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Computer chips

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Displaying 1 - 7 of 7 news clips related to this topic.

Popular Science

Researchers from MIT have discovered a hardware vulnerability in Apple’s M1 chip using an attack called PACMAN, reports Harry Guinness for Popular Science. “Attackers can only use PACMAN to exploit an existing memory bug in the system, which can be patched,” explained Guinness.


CSAIL researchers have found a security vulnerability in Apple’s M1 chip, reports Philip Tracy for Gizmodo. “The flaw could theoretically give bad actors a door to gain full access to the core operating system kernel,” explains Tracy.


MIT researchers have discovered a hardware vulnerability in Apple’s M1 chips that can allow attackers to break through its security defenses, reports Carly Page for TechCrunch. “Researchers from MIT’s Computer Science and Artificial Intelligence Laboratory, however, have created a novel hardware attack, which combines memory corruption and speculative execution attacks to sidestep the security feature,” writes Page.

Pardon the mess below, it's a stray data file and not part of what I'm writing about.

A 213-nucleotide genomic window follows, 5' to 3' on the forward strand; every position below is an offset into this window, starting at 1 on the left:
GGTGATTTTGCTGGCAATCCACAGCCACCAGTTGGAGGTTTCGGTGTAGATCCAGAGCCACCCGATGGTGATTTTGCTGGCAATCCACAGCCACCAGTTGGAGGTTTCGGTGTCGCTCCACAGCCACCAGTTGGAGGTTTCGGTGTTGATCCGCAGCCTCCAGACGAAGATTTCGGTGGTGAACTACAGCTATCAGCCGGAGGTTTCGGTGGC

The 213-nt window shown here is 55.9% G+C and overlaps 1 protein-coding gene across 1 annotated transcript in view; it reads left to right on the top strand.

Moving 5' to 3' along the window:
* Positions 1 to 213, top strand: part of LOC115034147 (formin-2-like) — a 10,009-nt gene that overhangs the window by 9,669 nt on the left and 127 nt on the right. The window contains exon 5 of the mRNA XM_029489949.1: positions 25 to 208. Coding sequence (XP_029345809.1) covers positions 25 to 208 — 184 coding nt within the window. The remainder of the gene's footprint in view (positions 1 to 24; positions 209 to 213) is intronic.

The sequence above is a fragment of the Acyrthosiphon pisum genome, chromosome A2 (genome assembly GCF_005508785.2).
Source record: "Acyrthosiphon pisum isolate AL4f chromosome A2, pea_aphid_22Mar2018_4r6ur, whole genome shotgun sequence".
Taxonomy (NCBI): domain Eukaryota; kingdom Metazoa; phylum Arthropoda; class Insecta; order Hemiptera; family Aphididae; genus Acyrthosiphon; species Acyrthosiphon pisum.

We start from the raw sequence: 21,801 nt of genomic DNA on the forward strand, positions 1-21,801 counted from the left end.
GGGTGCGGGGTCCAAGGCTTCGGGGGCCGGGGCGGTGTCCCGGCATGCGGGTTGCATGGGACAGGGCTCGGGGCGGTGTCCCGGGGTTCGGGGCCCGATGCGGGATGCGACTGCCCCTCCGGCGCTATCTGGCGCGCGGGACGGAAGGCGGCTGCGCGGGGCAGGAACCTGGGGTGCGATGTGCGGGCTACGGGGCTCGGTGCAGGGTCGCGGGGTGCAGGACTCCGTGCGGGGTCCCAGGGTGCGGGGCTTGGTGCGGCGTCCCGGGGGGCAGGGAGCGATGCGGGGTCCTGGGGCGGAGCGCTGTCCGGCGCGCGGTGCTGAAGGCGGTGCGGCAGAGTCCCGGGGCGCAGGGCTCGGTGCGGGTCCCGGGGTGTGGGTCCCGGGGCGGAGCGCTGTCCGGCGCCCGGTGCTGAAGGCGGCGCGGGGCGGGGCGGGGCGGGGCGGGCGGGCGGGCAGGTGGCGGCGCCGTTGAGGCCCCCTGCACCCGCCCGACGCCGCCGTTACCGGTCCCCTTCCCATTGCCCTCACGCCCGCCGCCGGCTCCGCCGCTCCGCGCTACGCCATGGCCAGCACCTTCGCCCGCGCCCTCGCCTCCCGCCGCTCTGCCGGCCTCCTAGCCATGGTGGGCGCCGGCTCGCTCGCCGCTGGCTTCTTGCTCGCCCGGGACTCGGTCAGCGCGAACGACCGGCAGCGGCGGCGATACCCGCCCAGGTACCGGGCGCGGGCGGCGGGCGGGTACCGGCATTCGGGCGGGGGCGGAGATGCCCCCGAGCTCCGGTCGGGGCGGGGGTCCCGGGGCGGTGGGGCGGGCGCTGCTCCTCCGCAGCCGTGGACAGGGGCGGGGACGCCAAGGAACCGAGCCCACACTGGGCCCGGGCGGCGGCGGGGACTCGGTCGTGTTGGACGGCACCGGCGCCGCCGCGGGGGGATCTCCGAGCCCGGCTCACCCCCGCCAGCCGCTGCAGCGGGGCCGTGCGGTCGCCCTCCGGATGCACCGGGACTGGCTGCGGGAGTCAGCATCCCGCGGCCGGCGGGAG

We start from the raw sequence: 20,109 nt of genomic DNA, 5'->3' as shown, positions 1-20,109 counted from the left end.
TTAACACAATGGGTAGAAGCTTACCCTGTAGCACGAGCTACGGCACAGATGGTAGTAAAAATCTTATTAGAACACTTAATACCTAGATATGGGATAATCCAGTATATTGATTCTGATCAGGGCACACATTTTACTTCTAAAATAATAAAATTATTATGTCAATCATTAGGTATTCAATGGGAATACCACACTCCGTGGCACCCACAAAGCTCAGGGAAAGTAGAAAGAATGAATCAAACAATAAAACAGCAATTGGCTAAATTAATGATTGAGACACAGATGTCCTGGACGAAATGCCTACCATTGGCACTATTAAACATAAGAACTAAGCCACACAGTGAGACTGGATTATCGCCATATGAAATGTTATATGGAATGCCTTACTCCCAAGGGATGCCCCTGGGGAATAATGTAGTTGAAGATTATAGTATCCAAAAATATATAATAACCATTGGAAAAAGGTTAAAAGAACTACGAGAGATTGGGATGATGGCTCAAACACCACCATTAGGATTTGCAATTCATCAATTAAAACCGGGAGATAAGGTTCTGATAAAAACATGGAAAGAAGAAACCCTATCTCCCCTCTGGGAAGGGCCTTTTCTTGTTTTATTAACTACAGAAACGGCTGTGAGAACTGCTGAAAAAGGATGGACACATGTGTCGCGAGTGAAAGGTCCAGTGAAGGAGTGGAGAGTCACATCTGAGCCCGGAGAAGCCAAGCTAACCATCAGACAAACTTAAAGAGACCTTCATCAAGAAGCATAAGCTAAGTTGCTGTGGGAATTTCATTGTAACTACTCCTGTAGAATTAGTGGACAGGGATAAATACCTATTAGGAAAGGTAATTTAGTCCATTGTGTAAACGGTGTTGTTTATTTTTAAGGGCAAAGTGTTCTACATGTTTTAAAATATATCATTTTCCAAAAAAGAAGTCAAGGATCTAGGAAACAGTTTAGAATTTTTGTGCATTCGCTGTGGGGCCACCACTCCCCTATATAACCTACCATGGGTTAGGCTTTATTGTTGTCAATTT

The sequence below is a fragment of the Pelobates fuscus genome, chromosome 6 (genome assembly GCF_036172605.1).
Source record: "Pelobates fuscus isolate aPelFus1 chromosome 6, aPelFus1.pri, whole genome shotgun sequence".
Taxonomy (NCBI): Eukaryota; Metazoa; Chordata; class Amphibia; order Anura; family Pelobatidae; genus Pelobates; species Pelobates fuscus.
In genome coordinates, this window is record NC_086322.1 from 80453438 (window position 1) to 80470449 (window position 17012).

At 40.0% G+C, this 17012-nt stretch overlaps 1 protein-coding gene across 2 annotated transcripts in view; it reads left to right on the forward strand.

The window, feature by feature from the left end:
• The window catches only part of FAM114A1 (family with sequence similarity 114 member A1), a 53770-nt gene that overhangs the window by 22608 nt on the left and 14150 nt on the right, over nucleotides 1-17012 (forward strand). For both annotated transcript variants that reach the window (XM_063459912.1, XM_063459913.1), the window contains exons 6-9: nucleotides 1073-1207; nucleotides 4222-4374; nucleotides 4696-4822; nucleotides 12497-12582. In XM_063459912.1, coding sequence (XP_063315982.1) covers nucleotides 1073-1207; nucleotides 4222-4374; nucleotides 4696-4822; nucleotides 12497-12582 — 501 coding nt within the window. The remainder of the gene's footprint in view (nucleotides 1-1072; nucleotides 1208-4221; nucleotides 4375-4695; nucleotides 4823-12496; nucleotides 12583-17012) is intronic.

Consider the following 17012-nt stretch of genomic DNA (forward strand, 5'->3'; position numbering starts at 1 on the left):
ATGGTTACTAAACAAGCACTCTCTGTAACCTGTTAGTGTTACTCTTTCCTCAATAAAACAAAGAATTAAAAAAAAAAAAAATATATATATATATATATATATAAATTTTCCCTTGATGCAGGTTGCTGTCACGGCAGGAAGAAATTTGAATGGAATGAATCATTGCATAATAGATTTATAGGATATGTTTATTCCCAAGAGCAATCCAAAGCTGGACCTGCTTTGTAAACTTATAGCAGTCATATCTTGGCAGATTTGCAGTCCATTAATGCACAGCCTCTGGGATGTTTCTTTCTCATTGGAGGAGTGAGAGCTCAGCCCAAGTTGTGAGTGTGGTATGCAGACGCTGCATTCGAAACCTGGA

Fast Company

In an article for Fast Company, Charles Fishman explores how MIT researchers pioneered the use of integrated circuits, technology that is an integral component of today’s digital technologies, in the Apollo 11 computer. “MIT, NASA, and the race to the Moon laid the very foundation of the digital revolution, of the world we all live in,” writes Fishman.


MIT researchers are developing a new computer chip to increase efficiency and decrease the carbon footprint of cloud computing, reports Daniela Hernandez for The Huffington Post. Hernandez explains that the chip “uses light, instead of electricity, as the highway for information.”

Popular Science

Neel V. Patel interviews Professor Srini Devadas for Popular Science about the future of computer chip design. Devadas contends that there is still room for innovation of chips using existing materials.

EE Times

R. Colin Johnson of EE Times reports that MIT researchers are, “aiming for a multicore architecture that can scale to any number of cores, with cache coherency. So far, they've prototyped a 36-core version.”